Why the Right Is So Freaked Out about the Inconvenient Truths of Actual U.S. History By Sean McElwee, Salon, posted on Alternet.org, October 7, 2014 American’s right wing, you see, is terrified of history because it is always sentimentalizing it. Many of its arguments rely on a feeling of nostalgia for “good old days,” that appeals almost exclusively to aging whites. That means that a more accurate history, one that considers groups that are traditionally marginalized — women, people of color, Native Americans, immigrants and the poor — don’t necessarily sit that well. Their stories, the stories of the downtrodden, crush the false narrative that many conservatives like to imagine — that of a idyllic past marred by the New Deal, women’s liberation and civil rights….There was a time when conservatism was a philosophy concerned primarily with wrestling with and understanding tradition and the limits of human reason and ability. However, these days conservatism is reactionary — it has been imbued with racism, conspiratorial thinking and a hyper-individualistic capitalism. Instead of questioning the limits of reason, it has jettisoned it. In its place remains free market dogma, bad Biblical interpretation and a sentimentalized past. In place of reason and argument, most conservatives rely on fantasy and reminiscence. Allowing conservatives to redefine the past will be incredibly harmful. As George Orwell notes, “He who controls the past controls the future. He who controls the present controls the past.”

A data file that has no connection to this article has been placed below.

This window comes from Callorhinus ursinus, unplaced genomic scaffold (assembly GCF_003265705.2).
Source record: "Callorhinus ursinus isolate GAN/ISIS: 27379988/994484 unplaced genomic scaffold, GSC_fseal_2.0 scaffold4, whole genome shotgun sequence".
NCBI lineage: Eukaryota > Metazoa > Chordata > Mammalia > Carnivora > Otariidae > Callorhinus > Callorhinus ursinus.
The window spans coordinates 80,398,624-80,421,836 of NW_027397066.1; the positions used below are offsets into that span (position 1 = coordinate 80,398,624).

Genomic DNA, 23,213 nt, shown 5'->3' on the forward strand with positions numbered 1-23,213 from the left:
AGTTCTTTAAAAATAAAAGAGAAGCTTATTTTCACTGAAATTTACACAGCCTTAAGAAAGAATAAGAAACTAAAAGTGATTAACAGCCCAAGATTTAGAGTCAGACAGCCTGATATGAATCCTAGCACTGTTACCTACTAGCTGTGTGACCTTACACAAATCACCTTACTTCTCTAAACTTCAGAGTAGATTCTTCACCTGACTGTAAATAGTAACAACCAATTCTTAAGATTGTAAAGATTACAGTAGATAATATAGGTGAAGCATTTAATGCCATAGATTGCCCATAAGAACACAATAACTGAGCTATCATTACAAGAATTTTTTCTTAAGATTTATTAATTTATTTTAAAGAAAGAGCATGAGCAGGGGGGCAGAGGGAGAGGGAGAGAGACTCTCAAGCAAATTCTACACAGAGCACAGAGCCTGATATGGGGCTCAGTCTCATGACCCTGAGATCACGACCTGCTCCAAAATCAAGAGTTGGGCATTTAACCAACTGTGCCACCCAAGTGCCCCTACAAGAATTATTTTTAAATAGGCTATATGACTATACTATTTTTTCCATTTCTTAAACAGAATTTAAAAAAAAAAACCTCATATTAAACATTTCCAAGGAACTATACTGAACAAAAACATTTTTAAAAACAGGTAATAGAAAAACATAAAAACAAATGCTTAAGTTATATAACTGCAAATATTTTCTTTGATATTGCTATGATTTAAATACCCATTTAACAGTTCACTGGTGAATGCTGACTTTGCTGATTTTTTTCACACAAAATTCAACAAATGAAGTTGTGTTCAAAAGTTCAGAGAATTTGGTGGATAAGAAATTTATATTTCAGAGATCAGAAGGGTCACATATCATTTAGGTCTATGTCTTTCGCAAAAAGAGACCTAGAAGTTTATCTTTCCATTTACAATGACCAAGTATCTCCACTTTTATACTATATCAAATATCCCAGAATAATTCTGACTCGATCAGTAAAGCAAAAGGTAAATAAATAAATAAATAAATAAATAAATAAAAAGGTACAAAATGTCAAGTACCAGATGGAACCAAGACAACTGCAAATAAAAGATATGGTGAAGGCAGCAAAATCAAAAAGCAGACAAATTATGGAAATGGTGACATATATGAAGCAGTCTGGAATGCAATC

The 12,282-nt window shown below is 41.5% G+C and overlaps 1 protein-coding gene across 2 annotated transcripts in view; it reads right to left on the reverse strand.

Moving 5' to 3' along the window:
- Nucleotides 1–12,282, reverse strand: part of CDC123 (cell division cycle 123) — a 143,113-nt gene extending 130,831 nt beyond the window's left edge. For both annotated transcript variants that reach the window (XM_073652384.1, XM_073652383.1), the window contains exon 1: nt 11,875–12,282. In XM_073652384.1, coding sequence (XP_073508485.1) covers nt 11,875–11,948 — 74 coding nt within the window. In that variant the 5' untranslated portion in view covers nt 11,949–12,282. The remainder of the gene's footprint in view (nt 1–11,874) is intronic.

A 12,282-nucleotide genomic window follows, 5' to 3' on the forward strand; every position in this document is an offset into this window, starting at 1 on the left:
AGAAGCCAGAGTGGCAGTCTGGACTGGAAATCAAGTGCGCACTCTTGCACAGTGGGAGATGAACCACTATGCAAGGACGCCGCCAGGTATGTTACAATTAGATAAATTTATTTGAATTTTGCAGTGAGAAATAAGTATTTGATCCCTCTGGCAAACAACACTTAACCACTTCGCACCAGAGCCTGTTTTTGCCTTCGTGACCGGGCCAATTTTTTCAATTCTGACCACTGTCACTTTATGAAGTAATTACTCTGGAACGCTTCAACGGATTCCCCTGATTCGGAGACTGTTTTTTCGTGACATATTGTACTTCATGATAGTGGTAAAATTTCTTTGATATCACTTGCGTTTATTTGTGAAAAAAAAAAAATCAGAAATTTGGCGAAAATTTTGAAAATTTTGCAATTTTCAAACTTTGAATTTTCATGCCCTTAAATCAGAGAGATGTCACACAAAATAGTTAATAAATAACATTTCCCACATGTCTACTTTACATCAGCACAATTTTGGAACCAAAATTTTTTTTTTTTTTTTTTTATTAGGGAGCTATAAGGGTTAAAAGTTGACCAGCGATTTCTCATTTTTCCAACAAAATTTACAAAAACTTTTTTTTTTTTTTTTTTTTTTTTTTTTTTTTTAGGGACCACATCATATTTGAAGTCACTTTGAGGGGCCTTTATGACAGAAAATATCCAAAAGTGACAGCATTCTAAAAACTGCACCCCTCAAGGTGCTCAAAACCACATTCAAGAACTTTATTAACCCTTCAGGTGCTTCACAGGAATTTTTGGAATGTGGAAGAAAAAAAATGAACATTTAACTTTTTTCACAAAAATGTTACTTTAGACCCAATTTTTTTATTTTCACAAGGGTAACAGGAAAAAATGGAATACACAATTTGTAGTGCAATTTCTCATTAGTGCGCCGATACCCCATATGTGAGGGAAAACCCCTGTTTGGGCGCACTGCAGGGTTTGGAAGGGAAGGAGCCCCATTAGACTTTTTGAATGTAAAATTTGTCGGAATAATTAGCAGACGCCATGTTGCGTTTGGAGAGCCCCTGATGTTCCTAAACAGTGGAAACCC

Wrong! Deconstructing 5 Famous History Stories by Robert Krulwich, NPR.org, June 20, 2014
5 Christian Right Delusions and Lies About History By Amanda Marcotte, AlterNet, November 21, 2013 …..2. What the Founding Fathers believed. For people who downright deify our Founding Fathers, the religious right is really hostile to accepting them as they actually were, which is not particularly religious, especially by the standards of their time. But David Barton, a revisionist “historian” whose name comes up again and again in these kinds of discussions, has spread the belief far and wide in the Christian right that the Founders were, in fact, fundamentalist Christians who are quite like the ones we have today. Gov. Sam Brownback of Kansas confirms this, saying that Barton “provides the philosophical underpinning for a lot of the Republican effort in the country today.” Barton has convinced the right to believe in their fervent wish that the Founders were religious and even theocratic with quote-mining and outright lying. He likes to whip out this John Adams quote: “There is no authority, civil or religious — there can be no legitimate government — but what is administered by this Holy Ghost.” Problem? Adams was summarizing the opinion of his opponents; that wasn’t Adams’ view at all.
How Revisionist History Works by Cristen Conger, History – How Stuff Works
Making History – The right has been relentless in explaining American history through a conservative prism by Elbert Ventura, March 2011, Democracy: A Journal of Ideas; Spring2011, Issue 20, p123